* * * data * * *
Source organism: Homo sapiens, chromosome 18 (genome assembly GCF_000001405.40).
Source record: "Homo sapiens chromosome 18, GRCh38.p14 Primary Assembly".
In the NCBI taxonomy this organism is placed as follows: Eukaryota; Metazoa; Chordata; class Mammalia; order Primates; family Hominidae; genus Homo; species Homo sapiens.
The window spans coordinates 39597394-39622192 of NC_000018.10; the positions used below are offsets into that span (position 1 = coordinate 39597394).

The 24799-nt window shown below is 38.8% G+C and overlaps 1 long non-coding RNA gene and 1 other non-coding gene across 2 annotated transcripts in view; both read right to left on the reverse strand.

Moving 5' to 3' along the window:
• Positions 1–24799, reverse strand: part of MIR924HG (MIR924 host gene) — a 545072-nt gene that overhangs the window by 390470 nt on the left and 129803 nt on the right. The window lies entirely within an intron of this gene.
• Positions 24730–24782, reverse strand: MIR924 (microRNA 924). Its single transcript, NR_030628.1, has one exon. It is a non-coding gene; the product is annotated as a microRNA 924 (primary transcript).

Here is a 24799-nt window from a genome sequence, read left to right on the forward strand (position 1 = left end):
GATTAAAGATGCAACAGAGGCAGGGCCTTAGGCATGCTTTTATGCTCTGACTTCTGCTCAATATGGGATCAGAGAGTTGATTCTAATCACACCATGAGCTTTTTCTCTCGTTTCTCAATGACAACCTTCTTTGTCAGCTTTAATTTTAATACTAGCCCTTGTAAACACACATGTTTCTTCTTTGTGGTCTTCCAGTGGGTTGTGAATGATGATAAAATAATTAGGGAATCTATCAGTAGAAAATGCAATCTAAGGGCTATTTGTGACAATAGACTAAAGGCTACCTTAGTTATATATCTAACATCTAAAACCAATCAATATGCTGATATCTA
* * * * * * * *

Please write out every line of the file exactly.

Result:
Source organism: Homo sapiens, chromosome 18 (genome assembly GCF_000001405.40).
Source record: "Homo sapiens chromosome 18, GRCh38.p14 Primary Assembly".
In the NCBI taxonomy this organism is placed as follows: Eukaryota; Metazoa; Chordata; class Mammalia; order Primates; family Hominidae; genus Homo; species Homo sapiens.
The window spans coordinates 39597394-39622192 of NC_000018.10; the positions used below are offsets into that span (position 1 = coordinate 39597394).

The 24799-nt window shown below is 38.8% G+C and overlaps 1 long non-coding RNA gene and 1 other non-coding gene across 2 annotated transcripts in view; both read right to left on the reverse strand.

Moving 5' to 3' along the window:
• Positions 1–24799, reverse strand: part of MIR924HG (MIR924 host gene) — a 545072-nt gene that overhangs the window by 390470 nt on the left and 129803 nt on the right. The window lies entirely within an intron of this gene.
• Positions 24730–24782, reverse strand: MIR924 (microRNA 924). Its single transcript, NR_030628.1, has one exon. It is a non-coding gene; the product is annotated as a microRNA 924 (primary transcript).

Here is a 24799-nt window from a genome sequence, read left to right on the forward strand (position 1 = left end):
GATTAAAGATGCAACAGAGGCAGGGCCTTAGGCATGCTTTTATGCTCTGACTTCTGCTCAATATGGGATCAGAGAGTTGATTCTAATCACACCATGAGCTTTTTCTCTCGTTTCTCAATGACAACCTTCTTTGTCAGCTTTAATTTTAATACTAGCCCTTGTAAACACACATGTTTCTTCTTTGTGGTCTTCCAGTGGGTTGTGAATGATGATAAAATAATTAGGGAATCTATCAGTAGAAAATGCAATCTAAGGGCTATTTGTGACAATAGACTAAAGGCTACCTTAGTTATATATCTAACATCTAAAACCAATCAATATGCTGATATCTA